Indian School children
The Indian government lays emphasis on primary education, also referred to as elementary education, to children aged 6 to 14 years old. The Indian government has also banned child labor in order to ensure that the children do not enter unsafe working conditions.However, both free education and the ban on child labour are difficult to enforce due to economic disparity and social conditions. 80% of all recognized schools at the elementary stage are government run or supported, making it the largest provider of education in the country.
However, due to a shortage of resources and lack of political will, this system suffers from massive gaps including high pupil to teacher ratios, shortage of infrastructure and poor levels of teacher training. Figures released by the Indian government in 2011 show that there were 5,816,673 elementary school teachers in India. As of March 2012 there were 2,127,000 secondary school teachers in India. Education has also been made free for children for 6 to 14 years of age or up to class VIII under the Right of Children to Free and Compulsory Education Act 2009.
There have been several efforts to enhance quality made by the government. The District Education Revitalization Programme (DERP) was launched in 1994 with an aim to universalize primary education in India by reforming and vitalizing the existing primary education system. 85% of the DERP was funded by the central government and the remaining 15 percent was funded by the states.The DERP, which had opened 160000 new schools including 84000 alternative education schools delivering alternative education to approximately 3.5 million children, was also supported by UNICEF and other international programmes.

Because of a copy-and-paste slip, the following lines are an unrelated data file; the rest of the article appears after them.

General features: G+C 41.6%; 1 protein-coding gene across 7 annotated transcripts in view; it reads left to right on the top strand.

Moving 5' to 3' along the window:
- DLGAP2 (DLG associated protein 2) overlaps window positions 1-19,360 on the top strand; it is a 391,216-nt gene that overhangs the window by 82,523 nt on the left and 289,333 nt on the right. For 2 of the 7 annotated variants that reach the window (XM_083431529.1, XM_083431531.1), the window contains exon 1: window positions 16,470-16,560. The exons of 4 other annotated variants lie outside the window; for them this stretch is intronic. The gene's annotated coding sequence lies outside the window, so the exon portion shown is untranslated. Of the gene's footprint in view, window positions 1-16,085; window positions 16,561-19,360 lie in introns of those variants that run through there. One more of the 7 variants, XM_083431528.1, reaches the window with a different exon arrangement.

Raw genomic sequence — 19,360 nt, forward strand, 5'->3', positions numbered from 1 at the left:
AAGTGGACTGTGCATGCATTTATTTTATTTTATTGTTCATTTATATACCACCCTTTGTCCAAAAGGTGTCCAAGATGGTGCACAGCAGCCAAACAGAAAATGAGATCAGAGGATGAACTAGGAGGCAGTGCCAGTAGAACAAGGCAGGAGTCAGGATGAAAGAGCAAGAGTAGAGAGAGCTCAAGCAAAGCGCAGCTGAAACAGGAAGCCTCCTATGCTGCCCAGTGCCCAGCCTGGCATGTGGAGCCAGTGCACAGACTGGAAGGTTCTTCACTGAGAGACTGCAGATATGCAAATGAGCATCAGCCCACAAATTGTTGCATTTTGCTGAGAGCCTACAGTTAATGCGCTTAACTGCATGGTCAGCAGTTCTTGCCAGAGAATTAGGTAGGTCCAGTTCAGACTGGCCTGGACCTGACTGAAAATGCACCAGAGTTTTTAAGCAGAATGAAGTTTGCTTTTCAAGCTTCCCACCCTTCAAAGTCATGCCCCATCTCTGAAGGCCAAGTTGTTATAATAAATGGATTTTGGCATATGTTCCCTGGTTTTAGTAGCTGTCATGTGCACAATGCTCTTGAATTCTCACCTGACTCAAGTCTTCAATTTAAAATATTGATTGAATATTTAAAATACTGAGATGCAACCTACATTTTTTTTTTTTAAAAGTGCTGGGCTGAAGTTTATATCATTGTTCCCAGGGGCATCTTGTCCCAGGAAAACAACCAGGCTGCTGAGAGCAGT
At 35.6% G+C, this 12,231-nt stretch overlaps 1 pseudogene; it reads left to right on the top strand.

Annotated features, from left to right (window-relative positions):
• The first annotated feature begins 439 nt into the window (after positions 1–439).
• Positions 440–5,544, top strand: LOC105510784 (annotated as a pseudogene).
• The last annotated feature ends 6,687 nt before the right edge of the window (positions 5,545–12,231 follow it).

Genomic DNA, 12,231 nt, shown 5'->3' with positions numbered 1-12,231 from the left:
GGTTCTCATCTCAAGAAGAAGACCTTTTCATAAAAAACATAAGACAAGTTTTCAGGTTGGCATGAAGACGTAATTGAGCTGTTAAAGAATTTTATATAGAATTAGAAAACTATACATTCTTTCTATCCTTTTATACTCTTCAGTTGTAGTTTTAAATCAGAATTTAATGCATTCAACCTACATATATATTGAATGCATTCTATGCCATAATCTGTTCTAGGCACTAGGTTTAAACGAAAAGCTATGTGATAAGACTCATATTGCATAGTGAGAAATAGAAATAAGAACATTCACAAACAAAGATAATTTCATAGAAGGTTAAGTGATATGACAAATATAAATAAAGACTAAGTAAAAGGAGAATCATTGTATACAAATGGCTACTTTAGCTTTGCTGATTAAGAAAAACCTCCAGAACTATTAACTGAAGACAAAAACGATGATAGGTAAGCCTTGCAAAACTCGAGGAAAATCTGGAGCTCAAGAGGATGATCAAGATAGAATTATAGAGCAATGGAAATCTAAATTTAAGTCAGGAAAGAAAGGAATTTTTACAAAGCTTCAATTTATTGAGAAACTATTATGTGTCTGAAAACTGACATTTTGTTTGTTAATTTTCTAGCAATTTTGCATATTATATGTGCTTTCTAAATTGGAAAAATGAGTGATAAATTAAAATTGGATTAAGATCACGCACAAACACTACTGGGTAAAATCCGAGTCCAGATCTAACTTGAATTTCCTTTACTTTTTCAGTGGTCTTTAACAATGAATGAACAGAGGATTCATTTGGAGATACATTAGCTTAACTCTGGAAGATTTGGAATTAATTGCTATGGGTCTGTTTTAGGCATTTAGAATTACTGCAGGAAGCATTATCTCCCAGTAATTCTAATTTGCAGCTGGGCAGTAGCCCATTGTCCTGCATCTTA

This primary education scheme has also shown a high Gross Enrollment Ratio of 93–95% for the last three years in some states. Significant improvement in staffing and enrollment of girls has also been made as a part of this scheme.The current scheme for universalization of Education for All is the Sarva Shiksha Abhiyan which is one of the largest education initiatives in the world. Enrollment has been enhanced, but the levels of quality remain low.